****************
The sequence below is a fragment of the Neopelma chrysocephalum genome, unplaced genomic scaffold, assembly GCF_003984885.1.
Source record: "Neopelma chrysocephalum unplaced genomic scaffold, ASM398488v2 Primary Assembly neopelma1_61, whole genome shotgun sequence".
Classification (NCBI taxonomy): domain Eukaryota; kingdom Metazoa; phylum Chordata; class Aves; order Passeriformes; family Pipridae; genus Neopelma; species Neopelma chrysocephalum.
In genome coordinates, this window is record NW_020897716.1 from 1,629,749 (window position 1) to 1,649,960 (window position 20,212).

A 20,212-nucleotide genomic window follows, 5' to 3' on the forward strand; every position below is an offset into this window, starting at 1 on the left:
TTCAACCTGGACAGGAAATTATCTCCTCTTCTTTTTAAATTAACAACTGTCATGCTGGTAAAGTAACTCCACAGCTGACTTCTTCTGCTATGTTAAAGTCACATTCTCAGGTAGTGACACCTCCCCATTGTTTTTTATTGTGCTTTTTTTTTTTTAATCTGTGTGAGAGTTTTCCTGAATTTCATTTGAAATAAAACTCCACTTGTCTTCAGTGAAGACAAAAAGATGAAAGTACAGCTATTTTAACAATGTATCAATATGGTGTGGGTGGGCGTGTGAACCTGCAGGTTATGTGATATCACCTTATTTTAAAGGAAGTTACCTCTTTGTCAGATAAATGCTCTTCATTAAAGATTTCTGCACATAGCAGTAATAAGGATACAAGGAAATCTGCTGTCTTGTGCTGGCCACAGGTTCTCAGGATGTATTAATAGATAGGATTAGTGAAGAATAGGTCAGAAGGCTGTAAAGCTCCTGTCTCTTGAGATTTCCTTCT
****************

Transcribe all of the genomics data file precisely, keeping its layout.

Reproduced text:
The sequence below is a fragment of the Neopelma chrysocephalum genome, unplaced genomic scaffold, assembly GCF_003984885.1.
Source record: "Neopelma chrysocephalum unplaced genomic scaffold, ASM398488v2 Primary Assembly neopelma1_61, whole genome shotgun sequence".
Classification (NCBI taxonomy): domain Eukaryota; kingdom Metazoa; phylum Chordata; class Aves; order Passeriformes; family Pipridae; genus Neopelma; species Neopelma chrysocephalum.
In genome coordinates, this window is record NW_020897716.1 from 1,629,749 (window position 1) to 1,649,960 (window position 20,212).

A 20,212-nucleotide genomic window follows, 5' to 3' on the forward strand; every position below is an offset into this window, starting at 1 on the left:
TTCAACCTGGACAGGAAATTATCTCCTCTTCTTTTTAAATTAACAACTGTCATGCTGGTAAAGTAACTCCACAGCTGACTTCTTCTGCTATGTTAAAGTCACATTCTCAGGTAGTGACACCTCCCCATTGTTTTTTATTGTGCTTTTTTTTTTTTAATCTGTGTGAGAGTTTTCCTGAATTTCATTTGAAATAAAACTCCACTTGTCTTCAGTGAAGACAAAAAGATGAAAGTACAGCTATTTTAACAATGTATCAATATGGTGTGGGTGGGCGTGTGAACCTGCAGGTTATGTGATATCACCTTATTTTAAAGGAAGTTACCTCTTTGTCAGATAAATGCTCTTCATTAAAGATTTCTGCACATAGCAGTAATAAGGATACAAGGAAATCTGCTGTCTTGTGCTGGCCACAGGTTCTCAGGATGTATTAATAGATAGGATTAGTGAAGAATAGGTCAGAAGGCTGTAAAGCTCCTGTCTCTTGAGATTTCCTTCT